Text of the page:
One niggle is that the time and temperature can’t be altered once a programme has started, so any extra time has to be added on afterwards. It’s also worth noting that the touchscreen doesn’t respond to firm pressing – you’ll need a lighter touch – so it’s not for the heavy-handed user. 

I started by using the fries programme to cook chips from scratch. As the recipe booklet points to the programme being more suitable for skinny fries, and the lightly oiled chipped potato I was using was thicker, I raised the default time from 15 to 20 minutes. I added enough potato to cover the grill plate, and shook the drawer every few minutes or so. Halfway through cooking time, the potato pieces had started to brown at the edges. 

Zwilling Air Fryer 9
Image Credit (Trusted Reviews)

Once the time had elapsed, there was a good amount of browning throughout, with some smaller pieces very crispy, and only a few pale chips remaining. One word of warning is that there are vents all around the air fryer – around the controls at the top, at the bottom below the drawer and also at the back – so when pushing the drawer back in, it’s best to wear oven gloves as I caught the vent at the back once with my hand.  

I then used the air fryer to cook frozen hash browns. As there was no frozen programme, I cooked manually on the highest heat of 200°C for 15 minutes. They emerged crispy and golden brown, which was impressive considering that some air fryers can take longer for a crisped exterior. 

Zwilling Air Fryer 11
Image Credit (Trusted Reviews)

The air fryer doesn’t have a meat programme, so I adapted the 180°C bake programme for a raw steak, lowering the time to nine minutes from 12, so that I could keep track of its cooking progress. I turned the meat halfway through cooking as the top had started to cook a little faster than the underside.

The final steak was beautifully browned on the outside, with some fat below the grill plate that had run off. In terms of doneness, it was still relatively pink inside – perfectly cooked for someone who enjoys medium-rare meat. The steak retained most of its juices too. 

Zwilling Air Fryer 13
Image Credit (Trusted Reviews)

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Should you buy it?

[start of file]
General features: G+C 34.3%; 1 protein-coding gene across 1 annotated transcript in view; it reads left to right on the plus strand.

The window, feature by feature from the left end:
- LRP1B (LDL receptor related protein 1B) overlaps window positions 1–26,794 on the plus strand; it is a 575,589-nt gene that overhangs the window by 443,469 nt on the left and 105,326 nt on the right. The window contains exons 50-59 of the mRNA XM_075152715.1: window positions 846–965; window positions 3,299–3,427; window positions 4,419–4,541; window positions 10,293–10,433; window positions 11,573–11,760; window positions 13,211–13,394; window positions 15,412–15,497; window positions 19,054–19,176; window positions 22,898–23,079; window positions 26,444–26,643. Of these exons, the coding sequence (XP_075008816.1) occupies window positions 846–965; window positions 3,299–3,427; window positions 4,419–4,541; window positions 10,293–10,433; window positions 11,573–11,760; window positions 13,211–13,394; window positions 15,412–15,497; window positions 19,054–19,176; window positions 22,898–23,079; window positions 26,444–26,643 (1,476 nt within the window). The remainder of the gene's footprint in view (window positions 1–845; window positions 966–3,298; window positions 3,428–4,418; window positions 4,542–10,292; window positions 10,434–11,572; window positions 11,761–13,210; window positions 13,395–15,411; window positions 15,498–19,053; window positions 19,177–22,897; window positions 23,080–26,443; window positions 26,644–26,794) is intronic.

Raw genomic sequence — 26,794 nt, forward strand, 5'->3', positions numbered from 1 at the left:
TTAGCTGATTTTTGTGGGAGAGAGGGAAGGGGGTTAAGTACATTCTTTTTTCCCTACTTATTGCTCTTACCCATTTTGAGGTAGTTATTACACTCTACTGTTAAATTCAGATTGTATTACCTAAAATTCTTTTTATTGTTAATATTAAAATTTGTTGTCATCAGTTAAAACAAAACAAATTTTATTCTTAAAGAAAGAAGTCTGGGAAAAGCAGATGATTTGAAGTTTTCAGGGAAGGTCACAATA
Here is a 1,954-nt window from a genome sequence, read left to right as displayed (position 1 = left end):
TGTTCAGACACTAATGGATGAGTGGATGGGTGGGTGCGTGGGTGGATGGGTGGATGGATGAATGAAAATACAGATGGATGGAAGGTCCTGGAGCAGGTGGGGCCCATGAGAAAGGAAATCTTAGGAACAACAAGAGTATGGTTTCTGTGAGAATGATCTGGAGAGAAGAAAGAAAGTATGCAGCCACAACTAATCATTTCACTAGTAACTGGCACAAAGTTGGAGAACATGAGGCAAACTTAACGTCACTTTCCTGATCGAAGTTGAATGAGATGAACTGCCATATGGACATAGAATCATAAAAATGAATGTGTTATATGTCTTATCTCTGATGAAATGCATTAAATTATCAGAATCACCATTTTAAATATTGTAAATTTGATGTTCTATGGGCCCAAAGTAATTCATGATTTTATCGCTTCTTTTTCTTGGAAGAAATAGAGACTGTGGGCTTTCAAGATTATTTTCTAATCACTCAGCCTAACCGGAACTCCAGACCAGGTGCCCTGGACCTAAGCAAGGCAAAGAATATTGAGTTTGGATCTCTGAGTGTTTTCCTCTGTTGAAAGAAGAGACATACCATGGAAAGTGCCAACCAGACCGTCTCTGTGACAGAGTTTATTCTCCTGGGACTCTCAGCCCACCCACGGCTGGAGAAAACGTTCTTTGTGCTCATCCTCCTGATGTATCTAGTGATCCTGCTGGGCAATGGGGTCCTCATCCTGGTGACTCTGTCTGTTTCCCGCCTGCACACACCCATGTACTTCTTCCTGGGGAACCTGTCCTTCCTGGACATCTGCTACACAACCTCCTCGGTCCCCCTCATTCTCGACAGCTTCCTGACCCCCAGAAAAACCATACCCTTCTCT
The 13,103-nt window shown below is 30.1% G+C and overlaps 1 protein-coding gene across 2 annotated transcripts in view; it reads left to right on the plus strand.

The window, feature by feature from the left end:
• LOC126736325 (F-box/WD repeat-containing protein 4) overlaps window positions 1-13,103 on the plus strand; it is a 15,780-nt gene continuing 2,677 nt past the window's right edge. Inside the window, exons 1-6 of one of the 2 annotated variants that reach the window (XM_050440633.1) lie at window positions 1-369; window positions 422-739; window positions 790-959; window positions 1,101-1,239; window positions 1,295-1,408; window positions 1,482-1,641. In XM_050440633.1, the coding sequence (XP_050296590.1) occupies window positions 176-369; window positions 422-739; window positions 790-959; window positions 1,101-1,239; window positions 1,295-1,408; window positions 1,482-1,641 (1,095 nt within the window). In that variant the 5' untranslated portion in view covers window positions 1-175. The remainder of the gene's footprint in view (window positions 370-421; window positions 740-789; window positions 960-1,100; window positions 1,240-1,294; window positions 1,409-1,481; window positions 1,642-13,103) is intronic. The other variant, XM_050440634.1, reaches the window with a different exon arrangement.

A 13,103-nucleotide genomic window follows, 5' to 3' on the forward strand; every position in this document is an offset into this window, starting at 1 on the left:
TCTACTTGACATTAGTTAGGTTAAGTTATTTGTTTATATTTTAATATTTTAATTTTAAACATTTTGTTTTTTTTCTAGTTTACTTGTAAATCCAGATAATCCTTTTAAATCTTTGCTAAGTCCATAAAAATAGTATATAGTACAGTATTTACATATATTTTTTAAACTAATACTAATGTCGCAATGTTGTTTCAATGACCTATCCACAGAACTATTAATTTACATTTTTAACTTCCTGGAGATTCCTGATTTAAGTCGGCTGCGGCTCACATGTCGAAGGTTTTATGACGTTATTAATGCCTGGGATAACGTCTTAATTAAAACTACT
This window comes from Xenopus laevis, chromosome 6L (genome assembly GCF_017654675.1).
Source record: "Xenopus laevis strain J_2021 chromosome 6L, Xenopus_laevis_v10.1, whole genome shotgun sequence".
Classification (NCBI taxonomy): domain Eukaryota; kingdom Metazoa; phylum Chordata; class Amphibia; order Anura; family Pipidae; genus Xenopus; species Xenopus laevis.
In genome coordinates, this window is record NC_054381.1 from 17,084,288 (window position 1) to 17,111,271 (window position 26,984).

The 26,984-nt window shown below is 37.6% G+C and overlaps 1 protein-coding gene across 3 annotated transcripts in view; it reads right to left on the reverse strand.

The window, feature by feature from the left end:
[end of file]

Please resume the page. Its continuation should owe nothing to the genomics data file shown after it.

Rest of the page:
Design: You’d like your air fryer to be attractive enough to leave out on the worktop, easy to clean, and with enough capacity inside for mid-week meals. 

Size: You’re catering for a crowd. This air fryer is ideally suited to smaller households rather than large families and keen entertainers.

Final Thoughts

Zwilling’s Air Fryer makes a good choice if you’re fairly new to air frying: it’s low maintenance, has a recipe booklet for inspiration and isn’t too much of a worktop hog. And while it could be a little more user-friendly in its preset options and defaults, on the whole, it’ll cook most foods evenly and efficiently.

Plus, it’s the perfect antidote to some of the hulking great big machines that take up half your kitchen. The only place it could come unstuck is the capacity – so if you find yourself cooking larger amounts, you may want to buy one that’s bigger, such as this Quest 5.5-litre model. Check out our guide to the best air fryers for other alternatives.

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How we test

We test every air fryer we review thoroughly over an extended period of time. We use industry standard tests to compare features properly. We’ll always tell you what we find. We never, ever, accept money to review a product.

Find out more about how we test in our ethics policy.

Used as our main air fryer for the review period

We cook real food in each air fryer, making chips, frying sausages and cooking frozen hash browns. This lets us compare quality between each air fryer that we test.


What’s the capacity of the Zwilling Air Fryer?

This air fryer can take up to 4-litres of food.

Full specs

Size (Dimensions)
Release Date
Stated Power
Number of compartments
Cooking modes
Total food capacity